Effects of Cigarette Smoking on Neuropsychological Performance in Mood Disorders: A Comparison Between Smoking and Nonsmoking Inpatients

Daniela Caldirola, MD, PhD; Silvia Daccò, MSc; Massimiliano Grassi, MSc; Alessandra Citterio, PsyD; Roberta Menotti, PsyD; Paolo Cavedini, MD, PhD; Paolo Girardi, MD; and Giampaolo Perna, MD, PhD

Published: February 15, 2013

Article Abstract

Objective: To investigate the effects of cigarette smoking on neuropsychological performance in patients with mood disorders.

Method: One hundred depressed patients with DSM-IV-TR-defined major depressive disorder (n = 61) or bipolar disorder (n = 39), hospitalized for a 4-week psychiatric rehabilitation program, were included. Forty-five were active regular smokers, and 55 were nonsmokers who had never smoked in their lifetime. At the beginning and the end of the hospitalization, patients were administered a comprehensive neuropsychological battery (evaluation of verbal and visual memory, working memory, attention, visual-constructive ability, language fluency, and comprehension) as primary outcome measures and psychometric scales (evaluation of depression and illness severity). Smoking status was assessed by personal interviews. Investigators were blind to the results of neuropsychological tests and to the smoking status of the patients. Data were collected from February 2011 to January 2012.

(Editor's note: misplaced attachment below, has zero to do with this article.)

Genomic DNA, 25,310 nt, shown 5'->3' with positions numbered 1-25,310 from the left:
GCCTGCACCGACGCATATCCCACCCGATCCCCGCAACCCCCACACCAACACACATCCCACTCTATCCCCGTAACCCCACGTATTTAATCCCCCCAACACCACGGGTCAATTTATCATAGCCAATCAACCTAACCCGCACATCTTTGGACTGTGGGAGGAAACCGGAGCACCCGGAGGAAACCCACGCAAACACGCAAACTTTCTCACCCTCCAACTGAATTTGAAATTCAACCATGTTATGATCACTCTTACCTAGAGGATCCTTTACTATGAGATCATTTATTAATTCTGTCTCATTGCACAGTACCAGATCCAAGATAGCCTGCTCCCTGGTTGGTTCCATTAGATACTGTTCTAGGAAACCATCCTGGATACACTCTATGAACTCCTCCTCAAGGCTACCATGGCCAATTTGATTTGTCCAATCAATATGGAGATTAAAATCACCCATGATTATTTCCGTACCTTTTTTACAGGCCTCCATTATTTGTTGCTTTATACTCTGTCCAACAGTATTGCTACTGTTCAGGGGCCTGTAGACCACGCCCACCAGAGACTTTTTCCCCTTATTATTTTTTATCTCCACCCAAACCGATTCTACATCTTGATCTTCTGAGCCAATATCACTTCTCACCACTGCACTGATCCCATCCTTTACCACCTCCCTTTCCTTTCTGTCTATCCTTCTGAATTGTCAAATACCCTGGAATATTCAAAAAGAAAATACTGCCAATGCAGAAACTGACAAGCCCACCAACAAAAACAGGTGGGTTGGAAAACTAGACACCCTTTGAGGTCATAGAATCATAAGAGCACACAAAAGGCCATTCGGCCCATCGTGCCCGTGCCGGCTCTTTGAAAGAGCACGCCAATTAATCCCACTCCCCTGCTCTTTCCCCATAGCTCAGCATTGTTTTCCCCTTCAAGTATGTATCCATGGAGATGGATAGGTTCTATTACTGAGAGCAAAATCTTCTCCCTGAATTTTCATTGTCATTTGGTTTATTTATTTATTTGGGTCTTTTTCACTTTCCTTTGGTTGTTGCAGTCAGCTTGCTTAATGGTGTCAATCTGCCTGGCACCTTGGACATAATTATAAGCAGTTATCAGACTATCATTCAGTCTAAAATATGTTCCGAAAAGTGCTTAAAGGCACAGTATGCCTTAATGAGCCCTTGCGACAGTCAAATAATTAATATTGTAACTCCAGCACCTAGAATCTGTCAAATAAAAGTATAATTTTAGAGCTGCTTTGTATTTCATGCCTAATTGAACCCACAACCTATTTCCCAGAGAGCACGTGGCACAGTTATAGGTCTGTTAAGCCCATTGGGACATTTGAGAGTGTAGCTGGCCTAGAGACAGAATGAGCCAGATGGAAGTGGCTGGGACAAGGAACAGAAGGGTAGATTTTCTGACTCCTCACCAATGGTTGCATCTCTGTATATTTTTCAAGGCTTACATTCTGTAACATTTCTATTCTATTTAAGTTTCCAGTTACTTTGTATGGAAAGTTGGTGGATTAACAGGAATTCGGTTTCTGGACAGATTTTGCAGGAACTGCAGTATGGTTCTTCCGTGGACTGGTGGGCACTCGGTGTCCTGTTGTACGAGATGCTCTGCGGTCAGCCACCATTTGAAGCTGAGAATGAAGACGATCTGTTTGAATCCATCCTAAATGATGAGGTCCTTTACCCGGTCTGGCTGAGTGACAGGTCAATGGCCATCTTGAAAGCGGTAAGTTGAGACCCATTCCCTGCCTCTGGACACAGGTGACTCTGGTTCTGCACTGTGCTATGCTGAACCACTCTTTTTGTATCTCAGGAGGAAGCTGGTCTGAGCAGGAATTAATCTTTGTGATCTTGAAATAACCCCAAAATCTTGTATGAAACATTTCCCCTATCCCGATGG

Results: At the beginning of the hospitalization, smokers showed significantly better performance in verbal memory, language fluency, and working memory (all P values < .01) than nonsmokers. No interaction between smoking and diagnosis was found. At the end of the hospitalization, the whole group of patients significantly improved in several cognitive domains, with smokers maintaining significantly better performance in verbal memory, language fluency, and working memory (all P values < .01) than nonsmokers.

Conclusions: Our preliminary results indicate a better performance by smokers in verbal memory and working memory domains than by nonsmokers, suggesting that a cognitive enhancement may be associated with nicotine use in depressed patients with MDD or bipolar disorder. Smoking may be a form of cognitive self-medication mediating the association between smoking and mood disorders. Further studies with larger samples are needed.

J Clin Psychiatry 2013;74(2):e130-e136

Submitted: June 28, 2012; accepted September 28, 2012 (doi:10.4088/JCP.12m07985).

Corresponding author: Giampaolo Perna, MD, PhD, Villa San Benedetto Hospital, Hermanas Hospitalarias, via Roma 16, 22032, Albese con Cassano, Como, Italy (pernagp@tin.it).

Volume: 74

Quick Links: Bipolar Disorder , Mood Disorders

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